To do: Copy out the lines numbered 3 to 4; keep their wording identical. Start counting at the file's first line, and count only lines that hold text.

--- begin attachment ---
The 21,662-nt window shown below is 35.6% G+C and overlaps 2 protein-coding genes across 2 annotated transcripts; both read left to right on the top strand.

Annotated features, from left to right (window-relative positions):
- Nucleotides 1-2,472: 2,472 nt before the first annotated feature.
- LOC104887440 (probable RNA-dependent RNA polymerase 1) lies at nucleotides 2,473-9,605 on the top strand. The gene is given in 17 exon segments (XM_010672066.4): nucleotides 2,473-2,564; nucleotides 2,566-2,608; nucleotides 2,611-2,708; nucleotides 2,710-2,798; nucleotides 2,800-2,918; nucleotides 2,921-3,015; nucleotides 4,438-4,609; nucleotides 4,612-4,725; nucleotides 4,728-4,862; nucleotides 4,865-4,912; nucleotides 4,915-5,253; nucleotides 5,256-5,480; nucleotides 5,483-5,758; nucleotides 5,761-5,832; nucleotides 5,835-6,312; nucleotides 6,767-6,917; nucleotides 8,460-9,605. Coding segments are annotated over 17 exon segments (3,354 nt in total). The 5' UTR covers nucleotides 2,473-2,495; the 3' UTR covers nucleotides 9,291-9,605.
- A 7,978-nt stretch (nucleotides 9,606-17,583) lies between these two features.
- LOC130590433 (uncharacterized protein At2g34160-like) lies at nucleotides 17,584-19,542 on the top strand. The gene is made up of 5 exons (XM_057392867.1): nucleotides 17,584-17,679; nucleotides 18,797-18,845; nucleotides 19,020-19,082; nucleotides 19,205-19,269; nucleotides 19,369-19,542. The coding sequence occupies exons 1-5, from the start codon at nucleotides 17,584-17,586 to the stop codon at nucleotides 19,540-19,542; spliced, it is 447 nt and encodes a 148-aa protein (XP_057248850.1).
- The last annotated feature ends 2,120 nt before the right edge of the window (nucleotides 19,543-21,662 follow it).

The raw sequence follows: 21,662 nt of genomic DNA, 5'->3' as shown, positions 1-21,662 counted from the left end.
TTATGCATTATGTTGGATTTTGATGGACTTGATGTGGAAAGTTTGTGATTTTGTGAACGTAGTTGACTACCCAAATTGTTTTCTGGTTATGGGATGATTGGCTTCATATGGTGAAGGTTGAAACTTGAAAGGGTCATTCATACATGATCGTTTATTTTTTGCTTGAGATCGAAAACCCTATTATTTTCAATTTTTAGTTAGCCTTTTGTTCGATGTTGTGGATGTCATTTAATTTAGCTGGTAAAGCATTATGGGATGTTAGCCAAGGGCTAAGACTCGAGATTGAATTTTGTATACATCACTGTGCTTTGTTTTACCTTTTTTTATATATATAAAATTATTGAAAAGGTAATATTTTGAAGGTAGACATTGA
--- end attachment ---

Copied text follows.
- Nucleotides 1-2,472: 2,472 nt before the first annotated feature.
- LOC104887440 (probable RNA-dependent RNA polymerase 1) lies at nucleotides 2,473-9,605 on the top strand. The gene is given in 17 exon segments (XM_010672066.4): nucleotides 2,473-2,564; nucleotides 2,566-2,608; nucleotides 2,611-2,708; nucleotides 2,710-2,798; nucleotides 2,800-2,918; nucleotides 2,921-3,015; nucleotides 4,438-4,609; nucleotides 4,612-4,725; nucleotides 4,728-4,862; nucleotides 4,865-4,912; nucleotides 4,915-5,253; nucleotides 5,256-5,480; nucleotides 5,483-5,758; nucleotides 5,761-5,832; nucleotides 5,835-6,312; nucleotides 6,767-6,917; nucleotides 8,460-9,605. Coding segments are annotated over 17 exon segments (3,354 nt in total). The 5' UTR covers nucleotides 2,473-2,495; the 3' UTR covers nucleotides 9,291-9,605.